Jun 28, 2022 | Fish Tales


Will Ligenza, right, and Farrell Davis aboard F/V Small Stuff

By Doreen Leggett

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One of Will Ligenza’s first jobs was crewing on a boat out of Chatham 20 years ago with a skinny high school kid named Farrell Davis, and the captain said, “If you make that kid cry I will give you $50.”

“I cried right away,” grinned Davis.

Ligenza laughed hard. The two were in cahoots and they split the money.

“That was a LOT of money back then,” said Ligenza.

Two decades later the two still fish together, but their roles have changed.

Ligenza, 40, has been a captain for years and just invested in a new boat, his third. Davis, who is finishing up his master’s degree, crews when he can, given the demands of his full-time job.

“We have all sorts of fun together,” said Ligenza on a recent Sunday at the Chatham Fish Pier.

The two were taking a quick break after spending hours on the F/V Small Stuff doing maintenance and changing up chain and shoes on the scallop dredge.

Though they have countless stories of shenanigans, they take the fisheries seriously. And fishing has always gone hand-in-hand with science.

When Ligenza was in high school he did a research project involving cod fish and a few years later he worked with his father, Ted, a long-time fisherman, on a cod tagging project for the Fishermen’s Alliance.

Ligenza was enmeshed in the fisheries even though his dad tried to put him on a different path.

Ligenza remembers his father taking him out longlining for cod when the wind was blowing 20 or 30 knots. And to make it worse, the crew was smoking up a storm. Ligenza did get seasick, but it didn’t turn him off from fishing.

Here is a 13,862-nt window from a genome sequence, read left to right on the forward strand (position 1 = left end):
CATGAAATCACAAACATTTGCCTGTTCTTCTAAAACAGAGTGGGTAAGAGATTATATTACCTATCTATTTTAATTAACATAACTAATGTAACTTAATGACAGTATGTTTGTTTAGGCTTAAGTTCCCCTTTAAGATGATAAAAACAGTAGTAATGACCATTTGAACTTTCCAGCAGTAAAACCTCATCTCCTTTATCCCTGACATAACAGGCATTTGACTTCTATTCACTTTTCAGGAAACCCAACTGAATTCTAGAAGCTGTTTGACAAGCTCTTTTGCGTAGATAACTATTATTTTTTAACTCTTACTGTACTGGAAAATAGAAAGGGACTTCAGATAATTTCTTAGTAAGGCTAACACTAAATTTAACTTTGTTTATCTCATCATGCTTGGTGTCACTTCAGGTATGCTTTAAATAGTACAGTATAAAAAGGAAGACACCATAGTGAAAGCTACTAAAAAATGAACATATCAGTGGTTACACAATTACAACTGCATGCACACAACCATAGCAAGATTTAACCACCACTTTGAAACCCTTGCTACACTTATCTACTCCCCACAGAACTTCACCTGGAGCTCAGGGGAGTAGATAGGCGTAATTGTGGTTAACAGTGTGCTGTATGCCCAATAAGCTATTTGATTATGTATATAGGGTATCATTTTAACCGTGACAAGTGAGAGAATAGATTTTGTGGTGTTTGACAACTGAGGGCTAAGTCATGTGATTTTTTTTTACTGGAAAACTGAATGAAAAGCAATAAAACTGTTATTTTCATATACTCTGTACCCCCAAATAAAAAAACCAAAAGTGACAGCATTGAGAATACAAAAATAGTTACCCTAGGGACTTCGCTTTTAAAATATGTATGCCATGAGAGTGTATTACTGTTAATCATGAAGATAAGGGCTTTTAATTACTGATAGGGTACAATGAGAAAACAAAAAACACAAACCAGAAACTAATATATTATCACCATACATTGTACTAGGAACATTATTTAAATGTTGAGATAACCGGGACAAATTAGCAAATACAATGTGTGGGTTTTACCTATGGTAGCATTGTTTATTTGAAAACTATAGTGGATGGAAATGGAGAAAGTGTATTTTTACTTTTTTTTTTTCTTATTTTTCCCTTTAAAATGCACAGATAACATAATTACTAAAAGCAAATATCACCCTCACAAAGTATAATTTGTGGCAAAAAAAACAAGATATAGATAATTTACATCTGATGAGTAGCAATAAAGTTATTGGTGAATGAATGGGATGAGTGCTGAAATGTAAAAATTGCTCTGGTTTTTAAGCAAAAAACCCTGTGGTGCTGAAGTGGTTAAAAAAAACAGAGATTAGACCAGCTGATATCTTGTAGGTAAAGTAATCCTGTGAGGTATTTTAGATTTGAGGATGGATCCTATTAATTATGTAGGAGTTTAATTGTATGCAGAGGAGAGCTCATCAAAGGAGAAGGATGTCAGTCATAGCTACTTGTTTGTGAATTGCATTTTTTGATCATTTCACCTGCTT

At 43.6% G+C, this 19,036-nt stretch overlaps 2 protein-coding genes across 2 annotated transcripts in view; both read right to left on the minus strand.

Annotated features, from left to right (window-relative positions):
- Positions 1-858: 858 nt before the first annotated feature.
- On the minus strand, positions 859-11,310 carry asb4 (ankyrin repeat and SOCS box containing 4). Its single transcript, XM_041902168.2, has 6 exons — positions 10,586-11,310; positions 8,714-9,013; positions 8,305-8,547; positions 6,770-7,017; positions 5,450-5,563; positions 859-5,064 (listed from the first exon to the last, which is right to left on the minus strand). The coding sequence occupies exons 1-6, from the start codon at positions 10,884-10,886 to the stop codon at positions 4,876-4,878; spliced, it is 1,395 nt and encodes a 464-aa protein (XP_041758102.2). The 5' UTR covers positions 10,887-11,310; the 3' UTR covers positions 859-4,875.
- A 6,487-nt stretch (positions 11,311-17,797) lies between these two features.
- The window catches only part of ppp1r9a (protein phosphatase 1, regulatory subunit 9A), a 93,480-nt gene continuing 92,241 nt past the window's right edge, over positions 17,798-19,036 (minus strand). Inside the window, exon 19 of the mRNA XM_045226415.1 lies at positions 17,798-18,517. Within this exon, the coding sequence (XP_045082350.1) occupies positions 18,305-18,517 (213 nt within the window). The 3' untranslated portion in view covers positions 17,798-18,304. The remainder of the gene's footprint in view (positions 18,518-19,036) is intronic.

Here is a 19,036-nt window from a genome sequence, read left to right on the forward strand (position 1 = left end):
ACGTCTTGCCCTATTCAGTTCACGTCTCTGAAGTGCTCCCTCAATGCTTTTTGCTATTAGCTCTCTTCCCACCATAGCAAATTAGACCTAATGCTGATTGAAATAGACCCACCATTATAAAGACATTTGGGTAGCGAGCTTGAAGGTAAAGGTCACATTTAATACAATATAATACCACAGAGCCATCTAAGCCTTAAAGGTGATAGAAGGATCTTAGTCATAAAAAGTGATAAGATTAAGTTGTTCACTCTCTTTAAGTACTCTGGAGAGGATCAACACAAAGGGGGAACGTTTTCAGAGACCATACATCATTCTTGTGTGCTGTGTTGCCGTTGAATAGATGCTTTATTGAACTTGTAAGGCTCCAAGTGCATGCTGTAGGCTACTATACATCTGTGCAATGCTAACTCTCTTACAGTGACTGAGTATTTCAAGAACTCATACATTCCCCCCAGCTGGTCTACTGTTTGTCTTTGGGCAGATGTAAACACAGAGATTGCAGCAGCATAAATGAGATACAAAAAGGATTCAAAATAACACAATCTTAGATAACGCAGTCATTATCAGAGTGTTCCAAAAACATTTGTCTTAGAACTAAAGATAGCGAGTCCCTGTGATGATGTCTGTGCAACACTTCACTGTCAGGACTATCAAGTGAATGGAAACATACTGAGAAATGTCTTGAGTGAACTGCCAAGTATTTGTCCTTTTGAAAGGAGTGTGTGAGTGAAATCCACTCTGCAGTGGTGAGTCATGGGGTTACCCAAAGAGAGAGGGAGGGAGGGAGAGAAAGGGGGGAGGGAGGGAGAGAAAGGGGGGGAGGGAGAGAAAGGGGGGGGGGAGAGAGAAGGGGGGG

“It’s been a love story ever since,” he said.

Ligenza’s dad is pushing 70 and still groundfishing on the Reina Marie – named after Will’s mom. His older brother Michael crews on a quahog boat and his younger brother John helps in the bait industry.

Davis’ parents also weren’t keen on a fishing career. He always had an interest in science (thinking of being a paleontologist) but was drawn to fishing because it was fun and the money was great.

He went to private school in Texas but came to the Cape summers where his mom grew up.

“I got paid more than anyone in my school. No one would believe me,” Davis said.

Davis continued to fish but his parents were adamant he go to college.

“I ended up getting into fisheries science,” he said, graduating from University of Rhode Island and going on to UMass Dartmouth.

Farrell worked at the Northeast Science Center in Woods Hole before he got a job at Coonemessett Farm Foundation where he has worked for a decade.

“It is a non-profit so I can feel good at the end of the day,” he said. “That’s why I love fishing, too. It is not just about making money, it’s also about providing food.”

Davis banks time at sea on research so he can go fishing with Ligenza. He has crewed through successive boats – the Blue Jay, the Getaway and now the Small Stuff.